The socks save my shins, or at least reduce the amount of blood and scabbing. This is the only outfit I wear: these black socks with the single, white stripe just above the knee, a ribbed tank, and a pair of matching split shorts, the kind runners wear, with a spandex liner.
I feel like Camille Leblanc-Bazinet. The outfit is functional, but I like the sporty, athletic nature of it. As I grip the bar, there is no room for this though. There is no room for aesthetic whims. In order for the plates to move away from the ground, lumbar stabilizers engage before my hands ever reach the bar. Muscles contract before my knees begin to flex. In this moment, I am not a woman reaching for some aesthetic baseline. I am a woman prepared to deadlift XXX pounds without hurting myself. This means full body activation, awareness, and precision.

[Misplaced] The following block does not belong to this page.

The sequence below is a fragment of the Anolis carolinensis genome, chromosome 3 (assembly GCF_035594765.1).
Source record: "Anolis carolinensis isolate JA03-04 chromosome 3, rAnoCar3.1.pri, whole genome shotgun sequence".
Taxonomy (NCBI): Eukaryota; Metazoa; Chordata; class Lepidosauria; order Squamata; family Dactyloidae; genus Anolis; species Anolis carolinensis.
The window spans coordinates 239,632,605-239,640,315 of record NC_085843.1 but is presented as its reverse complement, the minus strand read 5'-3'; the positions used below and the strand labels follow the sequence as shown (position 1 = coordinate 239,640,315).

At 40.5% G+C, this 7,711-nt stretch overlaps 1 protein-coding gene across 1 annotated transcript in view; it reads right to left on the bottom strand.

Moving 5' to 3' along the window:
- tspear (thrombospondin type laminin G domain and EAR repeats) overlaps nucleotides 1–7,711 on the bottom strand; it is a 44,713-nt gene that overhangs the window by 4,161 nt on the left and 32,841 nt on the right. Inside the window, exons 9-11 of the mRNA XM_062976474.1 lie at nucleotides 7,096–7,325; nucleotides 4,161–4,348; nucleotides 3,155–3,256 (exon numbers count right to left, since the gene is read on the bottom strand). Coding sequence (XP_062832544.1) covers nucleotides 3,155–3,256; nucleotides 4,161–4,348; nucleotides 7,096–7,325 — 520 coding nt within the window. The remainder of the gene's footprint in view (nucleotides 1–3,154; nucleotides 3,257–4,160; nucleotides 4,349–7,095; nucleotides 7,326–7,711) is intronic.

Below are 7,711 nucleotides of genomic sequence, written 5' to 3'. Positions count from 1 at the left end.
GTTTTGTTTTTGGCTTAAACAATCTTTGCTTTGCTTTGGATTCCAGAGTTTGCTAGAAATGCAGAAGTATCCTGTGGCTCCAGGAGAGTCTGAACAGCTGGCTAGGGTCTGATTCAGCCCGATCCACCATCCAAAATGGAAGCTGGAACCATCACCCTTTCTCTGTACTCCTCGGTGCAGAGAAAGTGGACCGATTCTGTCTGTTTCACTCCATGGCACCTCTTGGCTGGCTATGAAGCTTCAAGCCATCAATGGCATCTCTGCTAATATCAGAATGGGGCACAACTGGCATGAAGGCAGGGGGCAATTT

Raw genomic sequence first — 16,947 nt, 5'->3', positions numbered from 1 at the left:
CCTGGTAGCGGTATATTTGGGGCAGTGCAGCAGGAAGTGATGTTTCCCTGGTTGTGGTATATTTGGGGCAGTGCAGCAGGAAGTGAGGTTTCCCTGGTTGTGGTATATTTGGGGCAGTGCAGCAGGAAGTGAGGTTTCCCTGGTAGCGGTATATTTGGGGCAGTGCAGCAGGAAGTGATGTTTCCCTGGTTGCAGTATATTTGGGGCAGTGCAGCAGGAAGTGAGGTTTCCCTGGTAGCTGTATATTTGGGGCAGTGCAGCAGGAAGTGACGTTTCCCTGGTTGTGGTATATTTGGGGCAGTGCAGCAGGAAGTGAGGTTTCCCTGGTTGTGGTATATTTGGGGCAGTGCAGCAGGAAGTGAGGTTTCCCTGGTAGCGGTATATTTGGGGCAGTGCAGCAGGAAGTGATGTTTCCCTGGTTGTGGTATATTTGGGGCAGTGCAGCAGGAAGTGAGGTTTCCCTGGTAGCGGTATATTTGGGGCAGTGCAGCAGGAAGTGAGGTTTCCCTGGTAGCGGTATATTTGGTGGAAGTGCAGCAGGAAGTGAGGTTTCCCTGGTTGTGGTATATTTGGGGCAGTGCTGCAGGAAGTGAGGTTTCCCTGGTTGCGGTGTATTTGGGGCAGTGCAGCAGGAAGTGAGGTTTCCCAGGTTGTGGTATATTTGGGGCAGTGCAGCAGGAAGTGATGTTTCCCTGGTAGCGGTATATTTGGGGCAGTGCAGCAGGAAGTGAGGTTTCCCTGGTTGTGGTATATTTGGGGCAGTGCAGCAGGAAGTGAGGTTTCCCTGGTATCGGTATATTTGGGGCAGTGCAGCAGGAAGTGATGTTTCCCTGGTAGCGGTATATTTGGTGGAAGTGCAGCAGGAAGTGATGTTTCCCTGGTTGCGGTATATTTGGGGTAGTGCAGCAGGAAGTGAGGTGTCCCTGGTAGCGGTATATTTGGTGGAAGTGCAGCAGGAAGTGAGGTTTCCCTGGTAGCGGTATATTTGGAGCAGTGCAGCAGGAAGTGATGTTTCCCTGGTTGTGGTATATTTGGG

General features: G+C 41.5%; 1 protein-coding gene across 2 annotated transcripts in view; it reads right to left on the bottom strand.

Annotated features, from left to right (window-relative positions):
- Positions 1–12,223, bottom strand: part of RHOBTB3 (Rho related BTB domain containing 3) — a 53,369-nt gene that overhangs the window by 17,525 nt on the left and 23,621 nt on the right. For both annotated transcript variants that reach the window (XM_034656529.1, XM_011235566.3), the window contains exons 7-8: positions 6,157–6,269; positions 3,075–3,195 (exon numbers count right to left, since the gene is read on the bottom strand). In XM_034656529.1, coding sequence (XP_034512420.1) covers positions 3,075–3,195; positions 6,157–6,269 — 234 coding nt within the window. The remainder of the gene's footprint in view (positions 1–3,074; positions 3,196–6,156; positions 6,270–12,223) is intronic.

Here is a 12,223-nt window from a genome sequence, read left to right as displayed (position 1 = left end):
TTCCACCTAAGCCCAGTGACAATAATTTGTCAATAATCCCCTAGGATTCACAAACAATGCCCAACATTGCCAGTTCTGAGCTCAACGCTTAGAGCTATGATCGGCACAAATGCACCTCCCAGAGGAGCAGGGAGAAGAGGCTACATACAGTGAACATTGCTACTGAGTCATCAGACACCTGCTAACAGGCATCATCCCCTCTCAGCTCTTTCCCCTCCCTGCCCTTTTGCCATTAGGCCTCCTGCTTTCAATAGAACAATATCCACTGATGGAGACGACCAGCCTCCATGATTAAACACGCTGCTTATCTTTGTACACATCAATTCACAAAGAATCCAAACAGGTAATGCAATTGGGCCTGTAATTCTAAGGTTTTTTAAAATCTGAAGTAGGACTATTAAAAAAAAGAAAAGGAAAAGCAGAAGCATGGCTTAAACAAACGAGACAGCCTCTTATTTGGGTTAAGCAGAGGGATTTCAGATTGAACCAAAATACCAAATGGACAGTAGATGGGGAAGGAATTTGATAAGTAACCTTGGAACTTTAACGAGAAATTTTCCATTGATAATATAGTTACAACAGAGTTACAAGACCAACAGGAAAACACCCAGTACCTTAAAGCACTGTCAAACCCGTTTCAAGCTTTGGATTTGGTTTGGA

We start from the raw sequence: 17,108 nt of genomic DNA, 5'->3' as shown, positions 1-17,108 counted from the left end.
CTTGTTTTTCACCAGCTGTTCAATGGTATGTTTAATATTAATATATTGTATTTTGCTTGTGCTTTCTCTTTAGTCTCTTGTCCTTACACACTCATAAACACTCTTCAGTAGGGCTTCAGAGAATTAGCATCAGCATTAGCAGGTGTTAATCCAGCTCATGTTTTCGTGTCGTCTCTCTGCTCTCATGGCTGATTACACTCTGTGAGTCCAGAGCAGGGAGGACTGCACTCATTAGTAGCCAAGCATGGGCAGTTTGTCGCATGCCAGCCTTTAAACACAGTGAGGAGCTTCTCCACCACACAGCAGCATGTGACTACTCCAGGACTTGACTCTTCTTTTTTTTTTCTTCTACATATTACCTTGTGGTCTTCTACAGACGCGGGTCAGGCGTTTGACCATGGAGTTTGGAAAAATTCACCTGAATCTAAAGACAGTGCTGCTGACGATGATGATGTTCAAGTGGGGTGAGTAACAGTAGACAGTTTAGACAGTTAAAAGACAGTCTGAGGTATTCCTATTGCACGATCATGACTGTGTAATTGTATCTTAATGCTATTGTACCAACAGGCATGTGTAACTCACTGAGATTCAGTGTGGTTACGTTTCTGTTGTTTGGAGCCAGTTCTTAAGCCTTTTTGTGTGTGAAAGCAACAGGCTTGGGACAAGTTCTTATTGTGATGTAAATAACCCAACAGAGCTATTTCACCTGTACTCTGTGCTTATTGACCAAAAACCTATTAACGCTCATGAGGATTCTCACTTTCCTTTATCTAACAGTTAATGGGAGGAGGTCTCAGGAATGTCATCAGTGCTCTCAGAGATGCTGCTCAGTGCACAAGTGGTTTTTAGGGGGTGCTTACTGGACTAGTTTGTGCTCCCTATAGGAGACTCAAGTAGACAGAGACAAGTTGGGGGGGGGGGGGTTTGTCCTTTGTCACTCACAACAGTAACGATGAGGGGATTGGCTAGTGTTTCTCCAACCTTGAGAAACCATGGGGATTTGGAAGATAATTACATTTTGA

#2 Connect to It.
Any time I think of connecting to myself, the word “center” comes to mind. Whether it is my physical center firing during a deadlift or my emotional center keeping calm on an intense climb, connecting to this part of myself brings a sense of ease and naturalness to my life.
The literal connection to my center is my ability to move gracefully and with ease. The first time I really felt this was while climbing, and I never wanted to lose it. Heightened awareness and muscle memory kicked in. The movements became the most natural thing I’d ever done. I didn’t bounce on holds – testing, re-testing – but flowed through moves confidently. There was a deep sense of trust within my body. The force of gravity eased against my body. I felt light.